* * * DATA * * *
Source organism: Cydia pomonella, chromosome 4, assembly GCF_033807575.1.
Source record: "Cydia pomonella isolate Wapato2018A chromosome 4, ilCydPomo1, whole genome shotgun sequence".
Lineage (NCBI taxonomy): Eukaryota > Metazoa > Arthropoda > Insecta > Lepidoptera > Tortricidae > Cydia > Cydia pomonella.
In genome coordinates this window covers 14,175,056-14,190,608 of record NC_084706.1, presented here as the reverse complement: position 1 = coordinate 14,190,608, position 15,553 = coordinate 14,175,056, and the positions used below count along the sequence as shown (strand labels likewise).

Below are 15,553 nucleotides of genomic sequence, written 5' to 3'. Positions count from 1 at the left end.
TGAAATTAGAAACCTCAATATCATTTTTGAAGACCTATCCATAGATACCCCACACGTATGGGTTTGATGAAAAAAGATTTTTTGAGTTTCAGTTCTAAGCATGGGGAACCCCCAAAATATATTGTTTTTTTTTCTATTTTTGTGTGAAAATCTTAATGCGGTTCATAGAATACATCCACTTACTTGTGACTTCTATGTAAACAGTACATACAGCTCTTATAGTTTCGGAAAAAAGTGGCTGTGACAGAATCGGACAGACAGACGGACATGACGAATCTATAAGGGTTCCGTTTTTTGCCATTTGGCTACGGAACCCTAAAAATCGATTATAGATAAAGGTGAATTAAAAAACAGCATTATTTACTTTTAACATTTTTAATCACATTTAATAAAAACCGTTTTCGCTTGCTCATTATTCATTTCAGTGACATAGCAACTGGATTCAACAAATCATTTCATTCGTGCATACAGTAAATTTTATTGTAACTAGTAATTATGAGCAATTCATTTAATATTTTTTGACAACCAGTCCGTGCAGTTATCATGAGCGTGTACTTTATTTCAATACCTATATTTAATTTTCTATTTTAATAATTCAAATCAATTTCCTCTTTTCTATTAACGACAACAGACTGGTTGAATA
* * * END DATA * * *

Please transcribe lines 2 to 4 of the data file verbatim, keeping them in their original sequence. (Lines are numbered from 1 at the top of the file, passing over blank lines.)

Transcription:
Source record: "Cydia pomonella isolate Wapato2018A chromosome 4, ilCydPomo1, whole genome shotgun sequence".
Lineage (NCBI taxonomy): Eukaryota > Metazoa > Arthropoda > Insecta > Lepidoptera > Tortricidae > Cydia > Cydia pomonella.
In genome coordinates this window covers 14,175,056-14,190,608 of record NC_084706.1, presented here as the reverse complement: position 1 = coordinate 14,190,608, position 15,553 = coordinate 14,175,056, and the positions used below count along the sequence as shown (strand labels likewise).